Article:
Another important aspect of N form and use of inhibitors is their agronomic effect on crop yield and nutrient efficiency with relevant repercussions for fertilizer economy and additional environmental benefits by allowing the reduction of application rates and of concomitant environmental risks of excess N supply including reduction of indirect N2O emissions. On a global scale, recent meta studies found general agronomic benefits (Li et al., 2018, Kanter and Searchinger, 2018) combined with emission reduction. But effects also depent on inhibitor active ingredients and agronomic environment, with smaller effects e.g. in grain crops. For a full assessment of a potential benefit of an inhibitor active ingredient both agronomic outcomes and emissions need to be accounted for and can be combined in the variable yield scaled emissions.
In this study, a ﬁeld experiment was conducted to evaluate the effect of urea and CAN and the efficacy of 2-NPT, DCD/TZ and their combination on N2O emission reduction, crop yield and nitrogen use efficiency in winter wheat in northern Germany. The main objective was to quantify the response of crop yield and N2O emission to fertilizer type and different inhibitor treatments of urea. We hypothesized that (1) CAN has no higher relative N2O emission than urea under typical central European climate and arable soil conditions, (2) UI or NI addition alone have positive effect on reducing N2O emission, but combined use of UI and NI has no additive effect as the NI dominates the urea turnover process, (3) single use of UI or NI can increase yield due to reduced N losses, and a combined use of UI and NI has a synergistic effect.
The field experiment was carried out on two different areas of a field (10ha) in the Experimental Farm “Hohenschulen”, an affiliate of Christian-Albrechts-University of Kiel in Northern Germany (54°18'N, 9°58'E). The soil is sandy loam in texture (sand 58 %, silt 29 % and clay 13 %) and classified as Luvisol with the following properties: bulk density 1.37gcm−3, pH 6.5, total organic C 1.5 %, total N 0.1 %, water holding capacity (WHC) 37 %.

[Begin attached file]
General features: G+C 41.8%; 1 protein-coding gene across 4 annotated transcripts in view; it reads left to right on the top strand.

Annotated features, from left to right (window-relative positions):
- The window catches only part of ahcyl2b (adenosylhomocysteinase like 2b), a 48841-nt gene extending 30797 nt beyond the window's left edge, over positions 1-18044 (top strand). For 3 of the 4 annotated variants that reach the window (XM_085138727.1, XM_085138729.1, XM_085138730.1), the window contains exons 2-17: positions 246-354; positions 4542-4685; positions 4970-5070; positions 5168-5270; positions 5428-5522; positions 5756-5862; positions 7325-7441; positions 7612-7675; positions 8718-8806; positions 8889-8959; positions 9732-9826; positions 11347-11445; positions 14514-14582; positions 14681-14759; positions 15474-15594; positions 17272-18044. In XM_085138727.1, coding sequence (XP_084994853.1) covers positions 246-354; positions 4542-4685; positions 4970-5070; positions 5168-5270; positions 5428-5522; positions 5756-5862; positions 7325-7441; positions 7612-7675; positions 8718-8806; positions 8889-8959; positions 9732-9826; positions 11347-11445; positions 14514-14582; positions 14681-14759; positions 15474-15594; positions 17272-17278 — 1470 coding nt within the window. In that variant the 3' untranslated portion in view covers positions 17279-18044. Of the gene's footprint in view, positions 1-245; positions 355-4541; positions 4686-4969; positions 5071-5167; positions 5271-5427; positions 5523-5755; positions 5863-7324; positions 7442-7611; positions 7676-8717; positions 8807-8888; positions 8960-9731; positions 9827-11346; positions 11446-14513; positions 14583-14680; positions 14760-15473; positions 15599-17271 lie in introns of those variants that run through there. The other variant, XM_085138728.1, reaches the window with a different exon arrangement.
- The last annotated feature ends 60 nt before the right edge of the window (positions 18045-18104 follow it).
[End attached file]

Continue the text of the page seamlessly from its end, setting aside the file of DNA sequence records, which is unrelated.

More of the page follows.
The climate in this region is maritime, with the
Grain yield, N concentration and NUE
Grain yield was higher in 2012, and N fertilization significantly yielded 2 times higher grain or straw biomass than CK (Fig. 2). CAN resulted in very high grain yields in both years while U+UI+NI showed the highest grain yield across years among urea treatments, 8 % higher than U (Table 1). No significant differences in grain yield between fertilizer treatments were observed across years.
Compared to untreated U, neither single or combined use of inhibitors showed significant effects on straw
Nitrous oxide emissions
Averaged over all fertilizer types, N2O emissions were higher in 2012 than in 2013. Initial soil mineral N contents (0–0.3 m) were much higher in this year (on average 25 kg N/ha, Fig. S5) compared to 2013 (15 kg N/ha). In addition, higher temperature and much more frequent rainfall in 2012 were probably favorable for N2O production, and would have promoted denitrification which is the predominant source of soil N2O emission under central European conditions (Wrage et al., 2001). This
No difference between CAN and urea fertilizer on N2O emissions were observed under light soil and moderate rainfall conditions. As CAN fertilization resulted in higher crop yields than urea, yield scaled N2O emissions were lower for CAN. Nitrification inhibitor DCD/TZ addition to urea showed a beneficial effect on reducing soil N2O emission compared to both urea and CAN, but urea treated with NI alone showed a lower N recovery rate. Furthermore, combination of UI 2-NPT and NI on urea did not
Declaration of Competing Interest
The authors declare that they have no known competing financial interests or personal relationships that could have appeared to influence the work reported in this paper.
We want to express our grateful thanks to Jun Yang, Gunda Schnack and the ﬁeld technicians’ team at Hohenschulen experimental farm for their technical support. This study was funded by the German fertilizer producer SKW Stickstoffwerke Piesteritz GmbH (SKWP). But SKWP has no influence and decision on the results and publication.
© 2023 Published by Elsevier B.V.